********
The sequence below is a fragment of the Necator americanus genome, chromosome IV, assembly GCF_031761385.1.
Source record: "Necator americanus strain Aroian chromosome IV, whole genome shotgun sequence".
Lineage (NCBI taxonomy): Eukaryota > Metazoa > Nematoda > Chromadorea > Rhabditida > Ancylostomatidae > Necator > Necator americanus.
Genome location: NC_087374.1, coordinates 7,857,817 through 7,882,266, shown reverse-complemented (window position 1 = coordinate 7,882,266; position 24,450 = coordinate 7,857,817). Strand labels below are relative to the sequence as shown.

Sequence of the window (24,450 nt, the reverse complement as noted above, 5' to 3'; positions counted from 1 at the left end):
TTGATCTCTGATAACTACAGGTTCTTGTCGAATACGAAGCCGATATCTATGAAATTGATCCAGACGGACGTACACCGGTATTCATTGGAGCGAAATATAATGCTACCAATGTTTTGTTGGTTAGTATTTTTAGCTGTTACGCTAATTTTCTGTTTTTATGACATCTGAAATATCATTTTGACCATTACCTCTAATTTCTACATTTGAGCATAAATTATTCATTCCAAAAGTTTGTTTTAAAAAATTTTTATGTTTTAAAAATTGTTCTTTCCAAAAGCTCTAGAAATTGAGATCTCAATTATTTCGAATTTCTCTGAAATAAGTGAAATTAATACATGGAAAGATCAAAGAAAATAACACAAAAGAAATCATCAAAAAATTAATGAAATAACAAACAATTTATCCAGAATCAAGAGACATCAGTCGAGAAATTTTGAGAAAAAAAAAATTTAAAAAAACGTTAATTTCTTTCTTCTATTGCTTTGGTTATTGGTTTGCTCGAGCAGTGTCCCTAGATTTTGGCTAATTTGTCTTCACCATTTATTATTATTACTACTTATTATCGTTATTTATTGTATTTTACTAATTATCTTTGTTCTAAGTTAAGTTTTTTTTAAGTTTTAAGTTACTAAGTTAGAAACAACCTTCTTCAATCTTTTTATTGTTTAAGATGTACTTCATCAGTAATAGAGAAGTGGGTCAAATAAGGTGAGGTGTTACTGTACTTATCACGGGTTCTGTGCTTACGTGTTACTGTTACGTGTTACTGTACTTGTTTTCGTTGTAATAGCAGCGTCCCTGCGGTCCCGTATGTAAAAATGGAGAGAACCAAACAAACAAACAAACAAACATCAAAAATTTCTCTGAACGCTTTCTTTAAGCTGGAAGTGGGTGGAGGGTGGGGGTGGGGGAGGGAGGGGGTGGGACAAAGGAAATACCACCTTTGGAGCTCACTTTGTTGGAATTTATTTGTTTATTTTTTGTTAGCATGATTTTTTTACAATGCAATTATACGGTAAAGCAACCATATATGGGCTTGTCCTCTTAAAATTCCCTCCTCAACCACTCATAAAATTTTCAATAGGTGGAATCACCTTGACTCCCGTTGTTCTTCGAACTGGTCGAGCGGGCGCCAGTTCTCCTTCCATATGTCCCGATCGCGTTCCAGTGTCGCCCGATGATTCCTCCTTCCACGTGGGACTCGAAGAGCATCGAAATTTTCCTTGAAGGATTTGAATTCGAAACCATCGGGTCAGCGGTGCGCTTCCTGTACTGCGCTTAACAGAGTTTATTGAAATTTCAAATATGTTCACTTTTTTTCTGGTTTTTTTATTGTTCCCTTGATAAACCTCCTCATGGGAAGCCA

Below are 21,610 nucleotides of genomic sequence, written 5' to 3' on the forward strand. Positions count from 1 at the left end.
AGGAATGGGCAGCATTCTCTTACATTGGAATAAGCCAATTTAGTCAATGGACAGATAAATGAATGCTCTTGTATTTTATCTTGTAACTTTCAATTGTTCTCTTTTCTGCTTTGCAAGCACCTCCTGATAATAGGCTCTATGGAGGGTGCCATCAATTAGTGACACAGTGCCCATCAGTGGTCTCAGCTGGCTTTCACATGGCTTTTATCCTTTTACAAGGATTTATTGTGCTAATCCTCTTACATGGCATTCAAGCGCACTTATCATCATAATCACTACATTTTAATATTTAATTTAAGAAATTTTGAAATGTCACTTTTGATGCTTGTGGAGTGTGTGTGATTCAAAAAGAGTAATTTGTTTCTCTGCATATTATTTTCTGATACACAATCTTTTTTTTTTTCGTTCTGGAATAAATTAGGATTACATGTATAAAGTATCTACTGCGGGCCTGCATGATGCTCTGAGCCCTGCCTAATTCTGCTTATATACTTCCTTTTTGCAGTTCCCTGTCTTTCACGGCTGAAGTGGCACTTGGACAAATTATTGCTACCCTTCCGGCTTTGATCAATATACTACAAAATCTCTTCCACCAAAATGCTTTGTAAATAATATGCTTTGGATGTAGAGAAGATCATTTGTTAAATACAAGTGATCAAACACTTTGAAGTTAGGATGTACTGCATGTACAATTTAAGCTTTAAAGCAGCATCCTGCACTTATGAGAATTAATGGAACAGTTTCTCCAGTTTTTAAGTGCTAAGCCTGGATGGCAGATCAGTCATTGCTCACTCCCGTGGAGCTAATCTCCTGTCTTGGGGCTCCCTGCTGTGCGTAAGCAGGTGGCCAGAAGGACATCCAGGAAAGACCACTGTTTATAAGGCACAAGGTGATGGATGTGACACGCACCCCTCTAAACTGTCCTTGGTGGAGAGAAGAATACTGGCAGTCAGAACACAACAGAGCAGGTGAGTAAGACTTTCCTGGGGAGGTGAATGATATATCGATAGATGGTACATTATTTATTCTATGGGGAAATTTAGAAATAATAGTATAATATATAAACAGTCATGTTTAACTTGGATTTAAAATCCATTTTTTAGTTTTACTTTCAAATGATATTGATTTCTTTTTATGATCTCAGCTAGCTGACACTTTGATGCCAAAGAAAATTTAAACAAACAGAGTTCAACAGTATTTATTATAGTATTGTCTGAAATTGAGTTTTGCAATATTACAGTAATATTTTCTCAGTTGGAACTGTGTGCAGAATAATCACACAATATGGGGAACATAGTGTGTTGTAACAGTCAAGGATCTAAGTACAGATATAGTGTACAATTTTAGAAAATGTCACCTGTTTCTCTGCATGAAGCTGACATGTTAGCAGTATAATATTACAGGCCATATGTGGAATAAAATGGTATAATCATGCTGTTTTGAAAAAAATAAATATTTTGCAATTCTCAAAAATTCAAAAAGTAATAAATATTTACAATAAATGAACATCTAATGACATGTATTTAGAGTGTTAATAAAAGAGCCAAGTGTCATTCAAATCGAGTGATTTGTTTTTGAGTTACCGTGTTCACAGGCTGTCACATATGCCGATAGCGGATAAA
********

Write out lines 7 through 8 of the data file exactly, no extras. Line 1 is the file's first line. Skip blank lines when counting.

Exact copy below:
Below are 21,610 nucleotides of genomic sequence, written 5' to 3' on the forward strand. Positions count from 1 at the left end.
AGGAATGGGCAGCATTCTCTTACATTGGAATAAGCCAATTTAGTCAATGGACAGATAAATGAATGCTCTTGTATTTTATCTTGTAACTTTCAATTGTTCTCTTTTCTGCTTTGCAAGCACCTCCTGATAATAGGCTCTATGGAGGGTGCCATCAATTAGTGACACAGTGCCCATCAGTGGTCTCAGCTGGCTTTCACATGGCTTTTATCCTTTTACAAGGATTTATTGTGCTAATCCTCTTACATGGCATTCAAGCGCACTTATCATCATAATCACTACATTTTAATATTTAATTTAAGAAATTTTGAAATGTCACTTTTGATGCTTGTGGAGTGTGTGTGATTCAAAAAGAGTAATTTGTTTCTCTGCATATTATTTTCTGATACACAATCTTTTTTTTTTTCGTTCTGGAATAAATTAGGATTACATGTATAAAGTATCTACTGCGGGCCTGCATGATGCTCTGAGCCCTGCCTAATTCTGCTTATATACTTCCTTTTTGCAGTTCCCTGTCTTTCACGGCTGAAGTGGCACTTGGACAAATTATTGCTACCCTTCCGGCTTTGATCAATATACTACAAAATCTCTTCCACCAAAATGCTTTGTAAATAATATGCTTTGGATGTAGAGAAGATCATTTGTTAAATACAAGTGATCAAACACTTTGAAGTTAGGATGTACTGCATGTACAATTTAAGCTTTAAAGCAGCATCCTGCACTTATGAGAATTAATGGAACAGTTTCTCCAGTTTTTAAGTGCTAAGCCTGGATGGCAGATCAGTCATTGCTCACTCCCGTGGAGCTAATCTCCTGTCTTGGGGCTCCCTGCTGTGCGTAAGCAGGTGGCCAGAAGGACATCCAGGAAAGACCACTGTTTATAAGGCACAAGGTGATGGATGTGACACGCACCCCTCTAAACTGTCCTTGGTGGAGAGAAGAATACTGGCAGTCAGAACACAACAGAGCAGGTGAGTAAGACTTTCCTGGGGAGGTGAATGATATATCGATAGATGGTACATTATTTATTCTATGGGGAAATTTAGAAATAATAGTATAATATATAAACAGTCATGTTTAACTTGGATTTAAAATCCATTTTTTAGTTTTACTTTCAAATGATATTGATTTCTTTTTATGATCTCAGCTAGCTGACACTTTGATGCCAAAGAAAATTTAAACAAACAGAGTTCAACAGTATTTATTATAGTATTGTCTGAAATTGAGTTTTGCAATATTACAGTAATATTTTCTCAGTTGGAACTGTGTGCAGAATAATCACACAATATGGGGAACATAGTGTGTTGTAACAGTCAAGGATCTAAGTACAGATATAGTGTACAATTTTAGAAAATGTCACCTGTTTCTCTGCATGAAGCTGACATGTTAGCAGTATAATATTACAGGCCATATGTGGAATAAAATGGTATAATCATGCTGTTTTGAAAAAAATAAATATTTTGCAATTCTCAAAAATTCAAAAAGTAATAAATATTTACAATAAATGAACATCTAATGACATGTATTTAGAGTGTTAATAAAAGAGCCAAGTGTCATTCAAATCGAGTGATTTGTTTTTGAGTTACCGTGTTCACAGGCTGTCACATATGCCGATAGCGGATAAA